Planning & Organizing a Virtual Team

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  • 0:02 What Is a Virtual Team?
  • 1:00 Planning and Organizing
  • 3:48 Communicating
  • 4:36 Software and Hardware
  • 6:18 Lesson Summary
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Lesson Transcript
Instructor: Kat Kadian-Baumeyer

Kat has a Master of Science in Organizational Leadership and Management and teaches Business courses.

With more employees working from home and satellite offices, virtual teams are becoming common in business today. Virtual team success depends on creating work plans, work protocols, scheduling strategies, and technology plans.

What Is a Virtual Team?

Imagine having a job where you can roll out of bed, stumble to the coffee pot, and then start working in your pajamas. Well, don't think this is impossible. More and more companies are utilizing virtual teams in the workplace. A virtual team is a group of employees who work across many geographic locations. The team collaborates through the Internet and teleconferencing platforms.

Not every virtual team works from home. Virtual teams may work from satellite offices scattered all over the globe. In fact, many companies are going in this direction and the trend makes good business sense. With employees located all over the planet, work can be done 24 hours a day. Another benefit to virtual teams is reduced overhead. The business doesn't need to pay as much for office space and equipment. It's cost-effective and convenient.

But changing to virtual teams is not a perfect solution to the constraints of a conventional office structure and it does require careful planning. This lesson explores how to plan and organize a virtual team.

Planning and Organizing

When Cogsworth Consulting decided to downsize its corporate headquarters and allow many employees to work from home, the company leaders and employees were excited. Employees envisioned themselves working poolside, while Cogsworth executives imagined employees working longer hours, being more productive, and experiencing a healthier work/life balance.

But Cogsworth executives also knew that this major decision would require careful planning to achieve the benefits everyone anticipated. Management would need to:

  • Set protocols for workflow
  • Define work plans for teams
  • Set expectations for team members

When management starts to set protocols for workflow, it needs to outline the overall company procedures and systems for the workflow. The reason for this is mainly because the virtual team cannot be monitored in the same way a team can in a brick-and-mortar location. Not only are team members working in different locations, they may also be working at different times.

Setting protocols doesn't mean micro-management. But precise procedures for the workflow, hours, processes, and channels of communication must be set and agreed upon before any employee can join a virtual team. After all, managers must have a way to monitor their employees from a distance.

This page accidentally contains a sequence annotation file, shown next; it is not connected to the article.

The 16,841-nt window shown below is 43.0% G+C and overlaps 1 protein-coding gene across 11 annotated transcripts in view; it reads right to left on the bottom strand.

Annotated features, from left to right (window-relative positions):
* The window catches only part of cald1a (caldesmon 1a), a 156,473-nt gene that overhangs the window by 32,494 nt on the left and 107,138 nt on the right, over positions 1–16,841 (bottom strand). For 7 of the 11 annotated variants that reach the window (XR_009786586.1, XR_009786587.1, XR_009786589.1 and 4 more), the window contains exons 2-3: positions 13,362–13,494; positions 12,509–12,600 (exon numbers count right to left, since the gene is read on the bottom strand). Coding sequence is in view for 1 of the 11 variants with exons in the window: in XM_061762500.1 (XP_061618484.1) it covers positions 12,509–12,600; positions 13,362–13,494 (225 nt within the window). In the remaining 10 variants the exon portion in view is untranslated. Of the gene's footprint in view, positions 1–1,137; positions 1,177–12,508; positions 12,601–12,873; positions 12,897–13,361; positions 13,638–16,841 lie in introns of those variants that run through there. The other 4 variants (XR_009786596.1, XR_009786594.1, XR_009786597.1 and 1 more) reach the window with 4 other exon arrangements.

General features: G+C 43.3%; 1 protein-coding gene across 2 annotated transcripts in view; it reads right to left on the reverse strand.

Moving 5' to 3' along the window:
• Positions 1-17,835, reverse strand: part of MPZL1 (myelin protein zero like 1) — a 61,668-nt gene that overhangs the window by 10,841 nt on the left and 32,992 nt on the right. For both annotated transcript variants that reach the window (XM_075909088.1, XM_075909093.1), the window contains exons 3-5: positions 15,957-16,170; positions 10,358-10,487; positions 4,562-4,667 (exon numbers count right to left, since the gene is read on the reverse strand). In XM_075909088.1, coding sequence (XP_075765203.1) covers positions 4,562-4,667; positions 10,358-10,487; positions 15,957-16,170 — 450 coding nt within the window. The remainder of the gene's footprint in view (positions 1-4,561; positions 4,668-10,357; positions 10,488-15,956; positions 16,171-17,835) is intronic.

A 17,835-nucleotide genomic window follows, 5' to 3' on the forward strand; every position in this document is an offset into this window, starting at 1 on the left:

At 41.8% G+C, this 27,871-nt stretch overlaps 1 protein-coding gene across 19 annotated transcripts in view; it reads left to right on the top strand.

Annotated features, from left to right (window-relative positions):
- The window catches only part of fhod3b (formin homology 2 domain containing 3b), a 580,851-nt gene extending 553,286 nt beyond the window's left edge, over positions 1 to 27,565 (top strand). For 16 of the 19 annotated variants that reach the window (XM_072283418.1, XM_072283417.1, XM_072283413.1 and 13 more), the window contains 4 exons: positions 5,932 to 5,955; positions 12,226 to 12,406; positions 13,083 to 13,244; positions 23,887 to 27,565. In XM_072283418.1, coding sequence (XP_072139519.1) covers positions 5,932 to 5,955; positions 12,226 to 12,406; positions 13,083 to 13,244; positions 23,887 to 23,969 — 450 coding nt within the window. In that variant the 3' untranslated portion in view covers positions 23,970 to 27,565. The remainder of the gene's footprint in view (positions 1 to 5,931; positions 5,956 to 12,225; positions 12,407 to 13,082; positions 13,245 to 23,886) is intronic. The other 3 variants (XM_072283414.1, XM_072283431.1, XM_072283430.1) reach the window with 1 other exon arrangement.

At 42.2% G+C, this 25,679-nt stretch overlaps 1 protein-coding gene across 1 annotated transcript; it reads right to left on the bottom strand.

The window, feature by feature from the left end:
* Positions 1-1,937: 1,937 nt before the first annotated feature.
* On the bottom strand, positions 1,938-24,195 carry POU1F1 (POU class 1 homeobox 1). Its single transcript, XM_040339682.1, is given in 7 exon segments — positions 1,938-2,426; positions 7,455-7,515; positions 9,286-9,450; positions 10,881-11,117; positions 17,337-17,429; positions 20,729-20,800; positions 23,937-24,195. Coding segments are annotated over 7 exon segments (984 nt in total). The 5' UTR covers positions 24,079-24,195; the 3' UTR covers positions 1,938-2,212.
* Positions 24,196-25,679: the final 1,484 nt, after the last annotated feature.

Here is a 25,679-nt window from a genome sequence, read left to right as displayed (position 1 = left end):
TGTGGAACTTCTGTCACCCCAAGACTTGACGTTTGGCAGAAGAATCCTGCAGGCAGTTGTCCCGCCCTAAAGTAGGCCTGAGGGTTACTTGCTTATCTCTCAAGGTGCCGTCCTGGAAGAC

As management prepares to define work plans for teams, the work plans must be developed. These are specific to the team and are detailed blueprints of how each team member is going to accomplish the tasks. Think of these as action plans or task lists, but more detailed. Some things to include in a work plan are an overview of the task or project, a description of the purpose of the task or project, and a timeline for completion.

Work plans also need to specify how each employee will be held accountable for the completion of assigned tasks or projects. So a tracking process must be created. Since Cogsworth is a consulting company, the employees are mostly responsible for getting new consulting business. One way management can track performance is by setting up a software program where consultants can input their activities daily. Management can run a report each week to see what's happening in the virtual offices.

Finally, management needs to set expectations for team members. Being part of a team means making the commitment to its purpose and goals, and being accountable for its outcomes. So, to make things clear, individual employee expectations must be set. Employees like to know what the boss expects of them in terms of their performance.

Management can start to set expectations by:

  • Setting performance goals
  • Giving clear directions
  • Defining schedules, including details such as the hours of work, days of the week, and the deadlines
  • Providing a detailed description of responsibilities
  • Assigning an accountability schedule

Every employee prefers direction, and the virtual team member is no different. In fact, because the virtual team works in isolation, these employees may require even more communication about their tasks or projects.


Since the team may be made up of people all over the world, team communication can be a challenge. This is especially true for team meetings when teams are in more than one country. For example, Cogsworth has teams in New York, Dubai, and Sydney. For a meeting to be scheduled, management would have to consider that when it is 12:00 PM in New York, it is 8:00 PM in Dubai and 2:00 AM in Sydney. No matter how you look at it, someone is going to have to wake up early or stay up very late for a meeting at the same moment.

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